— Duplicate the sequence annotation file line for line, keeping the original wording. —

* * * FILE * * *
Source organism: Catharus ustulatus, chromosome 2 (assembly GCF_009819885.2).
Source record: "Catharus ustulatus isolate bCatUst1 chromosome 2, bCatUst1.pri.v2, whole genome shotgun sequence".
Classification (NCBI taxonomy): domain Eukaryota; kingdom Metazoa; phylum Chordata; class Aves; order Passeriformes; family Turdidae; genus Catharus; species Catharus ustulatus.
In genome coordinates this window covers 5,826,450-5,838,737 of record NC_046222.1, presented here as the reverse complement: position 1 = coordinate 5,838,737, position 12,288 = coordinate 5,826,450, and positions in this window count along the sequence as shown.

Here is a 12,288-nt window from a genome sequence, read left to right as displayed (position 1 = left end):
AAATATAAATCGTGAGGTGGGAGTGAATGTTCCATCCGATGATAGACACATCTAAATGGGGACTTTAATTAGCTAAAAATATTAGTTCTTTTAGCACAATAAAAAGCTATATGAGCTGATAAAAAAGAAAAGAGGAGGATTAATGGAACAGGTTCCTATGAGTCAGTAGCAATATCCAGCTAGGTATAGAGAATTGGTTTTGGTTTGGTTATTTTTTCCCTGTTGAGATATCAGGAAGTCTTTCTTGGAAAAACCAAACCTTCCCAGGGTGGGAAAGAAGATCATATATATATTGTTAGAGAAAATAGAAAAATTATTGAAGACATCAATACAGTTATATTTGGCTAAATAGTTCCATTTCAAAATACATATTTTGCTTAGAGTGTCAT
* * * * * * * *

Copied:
Source organism: Catharus ustulatus, chromosome 2 (assembly GCF_009819885.2).
Source record: "Catharus ustulatus isolate bCatUst1 chromosome 2, bCatUst1.pri.v2, whole genome shotgun sequence".
Classification (NCBI taxonomy): domain Eukaryota; kingdom Metazoa; phylum Chordata; class Aves; order Passeriformes; family Turdidae; genus Catharus; species Catharus ustulatus.
In genome coordinates this window covers 5,826,450-5,838,737 of record NC_046222.1, presented here as the reverse complement: position 1 = coordinate 5,838,737, position 12,288 = coordinate 5,826,450, and positions in this window count along the sequence as shown.

Here is a 12,288-nt window from a genome sequence, read left to right as displayed (position 1 = left end):
AAATATAAATCGTGAGGTGGGAGTGAATGTTCCATCCGATGATAGACACATCTAAATGGGGACTTTAATTAGCTAAAAATATTAGTTCTTTTAGCACAATAAAAAGCTATATGAGCTGATAAAAAAGAAAAGAGGAGGATTAATGGAACAGGTTCCTATGAGTCAGTAGCAATATCCAGCTAGGTATAGAGAATTGGTTTTGGTTTGGTTATTTTTTCCCTGTTGAGATATCAGGAAGTCTTTCTTGGAAAAACCAAACCTTCCCAGGGTGGGAAAGAAGATCATATATATATTGTTAGAGAAAATAGAAAAATTATTGAAGACATCAATACAGTTATATTTGGCTAAATAGTTCCATTTCAAAATACATATTTTGCTTAGAGTGTCAT